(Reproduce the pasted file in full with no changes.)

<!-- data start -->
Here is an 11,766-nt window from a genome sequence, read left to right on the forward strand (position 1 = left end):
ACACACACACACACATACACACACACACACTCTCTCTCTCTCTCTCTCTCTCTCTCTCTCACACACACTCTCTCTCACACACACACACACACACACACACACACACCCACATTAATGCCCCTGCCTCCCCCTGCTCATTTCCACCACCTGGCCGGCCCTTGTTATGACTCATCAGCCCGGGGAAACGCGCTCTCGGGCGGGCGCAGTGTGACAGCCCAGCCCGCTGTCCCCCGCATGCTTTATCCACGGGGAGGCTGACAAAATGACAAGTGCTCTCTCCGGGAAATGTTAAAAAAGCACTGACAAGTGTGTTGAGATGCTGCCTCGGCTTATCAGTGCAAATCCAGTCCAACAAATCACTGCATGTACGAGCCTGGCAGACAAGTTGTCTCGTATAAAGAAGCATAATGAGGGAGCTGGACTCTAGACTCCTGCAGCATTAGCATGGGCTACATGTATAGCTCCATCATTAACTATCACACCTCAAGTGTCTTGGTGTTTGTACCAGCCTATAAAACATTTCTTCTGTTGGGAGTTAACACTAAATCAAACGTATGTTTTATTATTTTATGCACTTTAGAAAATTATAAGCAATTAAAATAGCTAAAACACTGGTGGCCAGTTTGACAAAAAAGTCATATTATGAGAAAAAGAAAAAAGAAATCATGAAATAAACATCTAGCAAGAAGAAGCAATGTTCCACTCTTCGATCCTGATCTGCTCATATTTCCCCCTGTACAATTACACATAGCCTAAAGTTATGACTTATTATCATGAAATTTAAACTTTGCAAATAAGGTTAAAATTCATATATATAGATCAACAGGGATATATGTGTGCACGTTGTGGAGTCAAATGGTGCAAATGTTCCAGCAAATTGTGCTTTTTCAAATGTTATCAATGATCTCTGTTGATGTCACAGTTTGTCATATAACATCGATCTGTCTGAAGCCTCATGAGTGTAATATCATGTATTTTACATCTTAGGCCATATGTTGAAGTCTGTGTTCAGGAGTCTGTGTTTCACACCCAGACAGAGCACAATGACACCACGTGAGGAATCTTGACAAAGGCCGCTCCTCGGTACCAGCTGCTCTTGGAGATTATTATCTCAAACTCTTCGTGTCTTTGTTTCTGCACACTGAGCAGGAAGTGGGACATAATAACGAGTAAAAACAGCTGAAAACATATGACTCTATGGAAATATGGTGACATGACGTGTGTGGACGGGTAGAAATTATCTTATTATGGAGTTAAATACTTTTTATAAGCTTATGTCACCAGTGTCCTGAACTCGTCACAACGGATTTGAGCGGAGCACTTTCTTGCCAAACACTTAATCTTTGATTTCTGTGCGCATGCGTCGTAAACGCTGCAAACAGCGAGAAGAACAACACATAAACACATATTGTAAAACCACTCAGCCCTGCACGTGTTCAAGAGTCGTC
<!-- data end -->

Here is an 11,766-nt window from a genome sequence, read left to right on the forward strand (position 1 = left end):
ACACACACACACACATACACACACACACACTCTCTCTCTCTCTCTCTCTCTCTCTCTCTCACACACACTCTCTCTCACACACACACACACACACACACACACACACCCACATTAATGCCCCTGCCTCCCCCTGCTCATTTCCACCACCTGGCCGGCCCTTGTTATGACTCATCAGCCCGGGGAAACGCGCTCTCGGGCGGGCGCAGTGTGACAGCCCAGCCCGCTGTCCCCCGCATGCTTTATCCACGGGGAGGCTGACAAAATGACAAGTGCTCTCTCCGGGAAATGTTAAAAAAGCACTGACAAGTGTGTTGAGATGCTGCCTCGGCTTATCAGTGCAAATCCAGTCCAACAAATCACTGCATGTACGAGCCTGGCAGACAAGTTGTCTCGTATAAAGAAGCATAATGAGGGAGCTGGACTCTAGACTCCTGCAGCATTAGCATGGGCTACATGTATAGCTCCATCATTAACTATCACACCTCAAGTGTCTTGGTGTTTGTACCAGCCTATAAAACATTTCTTCTGTTGGGAGTTAACACTAAATCAAACGTATGTTTTATTATTTTATGCACTTTAGAAAATTATAAGCAATTAAAATAGCTAAAACACTGGTGGCCAGTTTGACAAAAAAGTCATATTATGAGAAAAAGAAAAAAGAAATCATGAAATAAACATCTAGCAAGAAGAAGCAATGTTCCACTCTTCGATCCTGATCTGCTCATATTTCCCCCTGTACAATTACACATAGCCTAAAGTTATGACTTATTATCATGAAATTTAAACTTTGCAAATAAGGTTAAAATTCATATATATAGATCAACAGGGATATATGTGTGCACGTTGTGGAGTCAAATGGTGCAAATGTTCCAGCAAATTGTGCTTTTTCAAATGTTATCAATGATCTCTGTTGATGTCACAGTTTGTCATATAACATCGATCTGTCTGAAGCCTCATGAGTGTAATATCATGTATTTTACATCTTAGGCCATATGTTGAAGTCTGTGTTCAGGAGTCTGTGTTTCACACCCAGACAGAGCACAATGACACCACGTGAGGAATCTTGACAAAGGCCGCTCCTCGGTACCAGCTGCTCTTGGAGATTATTATCTCAAACTCTTCGTGTCTTTGTTTCTGCACACTGAGCAGGAAGTGGGACATAATAACGAGTAAAAACAGCTGAAAACATATGACTCTATGGAAATATGGTGACATGACGTGTGTGGACGGGTAGAAATTATCTTATTATGGAGTTAAATACTTTTTATAAGCTTATGTCACCAGTGTCCTGAACTCGTCACAACGGATTTGAGCGGAGCACTTTCTTGCCAAACACTTAATCTTTGATTTCTGTGCGCATGCGTCGTAAACGCTGCAAACAGCGAGAAGAACAACACATAAACACATATTGTAAAACCACTCAGCCCTGCACGTGTTCAAGAGTCGTC